Analía Bellizzi – Chemistry Classes

Ronald Reagan Senior High School


Alkenes are hydrocarbons with double bonds between 2 consecutive Carbon atoms


Physical Properties of Alkenes

  • They have the General Formula: CnH2n with all C–C bonds. Example: C2H4 – Ethene.
  • The simplest alkenes are gases at room temperature, then liquids, finally solids, due to increased molecular mass. This decrease in volatility is due to increasing Van der Waal’s forces
  • They have typical covalent, physical properties (i.e. almost insoluble in water, soluble in organic solvents)
  • The boiling point of each alkene is just a bit lower but very similar to that of the alkane with the same number of carbon atoms. Ethene, propene and most of  butenes are gases at room temperature

Describe the manufacture of alkenes and of hydrogen by cracking
● Hydrocarbons can be cracked to produce smaller, more useful molecules. This
process involved heating the hydrocarbons to vaporise them.
● The vapours are:
o Either passed over a hot catalyst (silica or alumina)
o Mixed with steam and heated to a very high temperature (temperature
in the range of 600-700˚C) so that thermal decomposition reactions can
● The products of cracking include shorter chain alkanes and alkenes (or hydrogen)

Cracking an ALKANE to obtain an ALKENE

Distinguish between saturated and unsaturated hydrocarbons: from
molecular structures, by reaction with aqueous bromine
● From molecular structures:
o Unsaturated = contain one or more C=C double bonds e.g. alkenes
o Saturated = contain no C=C double bonds e.g. alkanes
● By reaction with aqueous bromine:
o Unsaturated hydrocarbons react with bromine in an addition reaction,
decolourising it (orange to colourless) – shown above with the example
of ethene reacting with bromine
o Saturated hydrocarbons do not react with bromine and therefore the
solution will remain orange

(Extended only) Describe the properties of alkenes in terms of addition
reactions with bromine, hydrogen and steam

● Generally:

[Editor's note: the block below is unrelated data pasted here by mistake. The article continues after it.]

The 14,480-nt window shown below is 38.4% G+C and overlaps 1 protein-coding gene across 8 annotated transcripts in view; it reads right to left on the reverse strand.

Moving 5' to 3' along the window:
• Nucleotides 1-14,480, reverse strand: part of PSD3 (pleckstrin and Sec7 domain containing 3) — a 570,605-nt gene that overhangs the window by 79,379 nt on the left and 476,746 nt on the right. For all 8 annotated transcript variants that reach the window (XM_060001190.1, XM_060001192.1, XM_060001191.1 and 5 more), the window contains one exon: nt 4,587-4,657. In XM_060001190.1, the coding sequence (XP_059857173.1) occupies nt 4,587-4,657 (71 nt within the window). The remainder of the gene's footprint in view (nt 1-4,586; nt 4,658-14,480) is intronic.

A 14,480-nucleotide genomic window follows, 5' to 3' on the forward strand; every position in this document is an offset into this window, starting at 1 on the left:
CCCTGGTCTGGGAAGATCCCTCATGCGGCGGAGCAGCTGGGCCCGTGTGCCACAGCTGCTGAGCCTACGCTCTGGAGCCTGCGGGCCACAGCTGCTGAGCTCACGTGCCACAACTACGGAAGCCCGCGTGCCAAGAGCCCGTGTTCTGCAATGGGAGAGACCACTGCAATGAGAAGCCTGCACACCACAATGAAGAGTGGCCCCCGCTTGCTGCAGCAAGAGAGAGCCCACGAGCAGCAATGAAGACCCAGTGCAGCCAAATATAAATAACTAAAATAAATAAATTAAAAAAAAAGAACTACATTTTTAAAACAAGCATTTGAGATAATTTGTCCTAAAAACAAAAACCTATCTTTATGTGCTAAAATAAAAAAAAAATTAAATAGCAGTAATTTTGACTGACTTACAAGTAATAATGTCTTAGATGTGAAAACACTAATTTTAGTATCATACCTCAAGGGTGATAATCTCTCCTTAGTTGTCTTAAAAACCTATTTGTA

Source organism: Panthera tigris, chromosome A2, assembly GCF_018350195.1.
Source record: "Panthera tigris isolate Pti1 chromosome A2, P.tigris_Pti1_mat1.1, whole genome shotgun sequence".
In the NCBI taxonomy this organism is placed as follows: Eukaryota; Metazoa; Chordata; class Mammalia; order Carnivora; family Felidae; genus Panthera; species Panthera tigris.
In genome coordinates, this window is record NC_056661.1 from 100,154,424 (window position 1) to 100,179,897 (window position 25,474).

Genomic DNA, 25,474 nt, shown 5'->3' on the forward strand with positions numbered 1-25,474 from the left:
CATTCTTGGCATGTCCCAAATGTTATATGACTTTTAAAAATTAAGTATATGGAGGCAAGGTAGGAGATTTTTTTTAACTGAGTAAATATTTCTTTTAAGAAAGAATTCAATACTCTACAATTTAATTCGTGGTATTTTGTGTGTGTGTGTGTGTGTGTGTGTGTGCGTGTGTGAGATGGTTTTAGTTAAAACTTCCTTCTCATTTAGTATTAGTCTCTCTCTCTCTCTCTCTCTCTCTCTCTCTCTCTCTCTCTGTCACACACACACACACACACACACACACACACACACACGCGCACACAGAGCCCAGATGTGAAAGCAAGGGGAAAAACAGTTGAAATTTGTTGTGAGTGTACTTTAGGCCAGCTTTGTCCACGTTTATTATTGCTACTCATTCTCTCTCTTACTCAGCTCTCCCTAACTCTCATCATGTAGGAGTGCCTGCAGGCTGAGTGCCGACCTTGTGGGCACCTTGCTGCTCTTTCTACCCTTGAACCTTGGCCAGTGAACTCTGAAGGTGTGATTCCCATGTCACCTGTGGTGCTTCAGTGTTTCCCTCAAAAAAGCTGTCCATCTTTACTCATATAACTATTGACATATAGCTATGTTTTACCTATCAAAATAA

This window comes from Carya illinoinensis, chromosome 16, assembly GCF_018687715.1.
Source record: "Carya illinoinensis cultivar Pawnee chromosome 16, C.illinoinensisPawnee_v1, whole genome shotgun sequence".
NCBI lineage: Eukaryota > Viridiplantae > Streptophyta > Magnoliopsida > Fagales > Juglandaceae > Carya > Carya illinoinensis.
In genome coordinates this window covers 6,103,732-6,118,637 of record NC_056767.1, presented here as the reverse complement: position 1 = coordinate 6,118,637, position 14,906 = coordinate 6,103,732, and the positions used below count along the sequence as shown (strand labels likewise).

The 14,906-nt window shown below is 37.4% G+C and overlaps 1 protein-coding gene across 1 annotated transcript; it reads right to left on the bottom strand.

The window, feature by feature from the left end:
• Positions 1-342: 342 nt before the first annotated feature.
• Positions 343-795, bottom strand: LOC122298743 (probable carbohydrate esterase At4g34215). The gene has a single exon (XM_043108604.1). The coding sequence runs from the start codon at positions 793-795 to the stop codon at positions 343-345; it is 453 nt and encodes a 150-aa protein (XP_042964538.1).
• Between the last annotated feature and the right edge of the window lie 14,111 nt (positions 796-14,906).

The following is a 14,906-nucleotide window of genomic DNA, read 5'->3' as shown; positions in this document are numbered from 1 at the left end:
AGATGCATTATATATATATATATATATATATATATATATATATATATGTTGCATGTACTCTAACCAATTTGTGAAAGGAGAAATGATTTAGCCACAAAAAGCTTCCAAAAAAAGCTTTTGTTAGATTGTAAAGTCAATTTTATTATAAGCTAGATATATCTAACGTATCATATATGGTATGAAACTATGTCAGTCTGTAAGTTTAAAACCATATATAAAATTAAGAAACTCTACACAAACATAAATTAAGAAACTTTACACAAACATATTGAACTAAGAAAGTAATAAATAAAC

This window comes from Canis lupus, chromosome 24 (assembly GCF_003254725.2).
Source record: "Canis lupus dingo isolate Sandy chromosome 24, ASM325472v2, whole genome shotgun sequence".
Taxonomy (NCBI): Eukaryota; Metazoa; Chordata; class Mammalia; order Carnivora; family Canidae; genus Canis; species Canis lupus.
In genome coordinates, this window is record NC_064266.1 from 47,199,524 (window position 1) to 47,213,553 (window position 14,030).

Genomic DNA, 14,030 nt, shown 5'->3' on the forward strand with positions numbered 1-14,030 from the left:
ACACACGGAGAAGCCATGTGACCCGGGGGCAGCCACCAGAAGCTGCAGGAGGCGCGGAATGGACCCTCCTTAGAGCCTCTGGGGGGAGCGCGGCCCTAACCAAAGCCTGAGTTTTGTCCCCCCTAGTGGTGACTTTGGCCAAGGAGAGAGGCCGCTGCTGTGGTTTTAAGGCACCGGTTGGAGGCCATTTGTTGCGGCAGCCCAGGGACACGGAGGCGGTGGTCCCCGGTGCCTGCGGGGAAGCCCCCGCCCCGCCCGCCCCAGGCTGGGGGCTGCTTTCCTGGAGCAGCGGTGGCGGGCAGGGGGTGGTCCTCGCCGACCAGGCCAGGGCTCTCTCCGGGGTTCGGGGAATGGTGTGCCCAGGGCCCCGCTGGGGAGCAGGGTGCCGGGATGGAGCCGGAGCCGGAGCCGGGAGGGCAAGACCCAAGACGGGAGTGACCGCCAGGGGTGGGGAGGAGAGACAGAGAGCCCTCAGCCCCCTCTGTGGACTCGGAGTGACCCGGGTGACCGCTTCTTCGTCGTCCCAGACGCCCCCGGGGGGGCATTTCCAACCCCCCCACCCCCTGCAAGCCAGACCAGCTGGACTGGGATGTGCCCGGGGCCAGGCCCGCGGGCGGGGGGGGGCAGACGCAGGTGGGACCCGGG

○ Addition reactions
○ Involves the removal of C=C double bond
○ C=C is very reactive and can easily react to form –C-C-

● reaction with bromine:

○ alkene + bromine → dibromoalkane
○ E.g. Ethene + bromine → 1,2-dibromoethane

Testing ethene with bromine water 

Bromine, present in bromine water, reacts with the double bond, forming the dihalides, the orange-brown color from Bromine disappears and the solution becomes colorless.
Ethene, as all alkenes, decolorize bromine water by producing 1,2 dibromoethane 

CH2=CH2 + Br2  equilibrium arrow  CH2BrCH2Br  

Ethene  + Bromine  equilibrium arrow 1,2-diBromopropene

colorless  +  orange/brown  equilibrium arrow    colorless                       

● reaction with steam:

○ alkene + steam → alcohol
○ E.g. Ethene + steam → ethanol

Adding steam to the double bond: Preparing ethanol

Ethanol is manufactured by reacting ethene with steam. The reaction is reversible.

CH2=CH2 + H2O  equilibrium arrow  CH3CH2OH

conditions: 300 ºC and 60-70 Atm. pressure

Removing the ethanol as it forms shifts the equilibrium towards the formation of more alcohol. 

● reaction with hydrogen:

○ alkene + hydrogen → alkane
○ E.g. Ethene + hydrogen → ethane

Adding Hydrogen to the double bond

We will work with ethene but the same reaction occurs with any alkene.

Ethene reacts with hydrogen using a nickel catalyst at around 150°C.

The product of this reaction is ethane.

Ni/150° to 200°

  CH2=CH2 + H2     CH3CH3

For this reaction or similar you should remember

    • what saturated means
    • conditions of the reaction (temperature and pressure if specified)
    • catalyst

This reaction is used to hydrogenate vegetable oil to produce margarine.

Not all margarines are made by hydrogenation of the double bonds in fat acids. When an oil is hydrogenated and loses all the double bonds, it is SATURATED. It cannot accept more hydrogens in the molecule. If the molecule has one double bond is MONOUNSATURATED, and if it has several double bonds is called POLYUNSATURATED.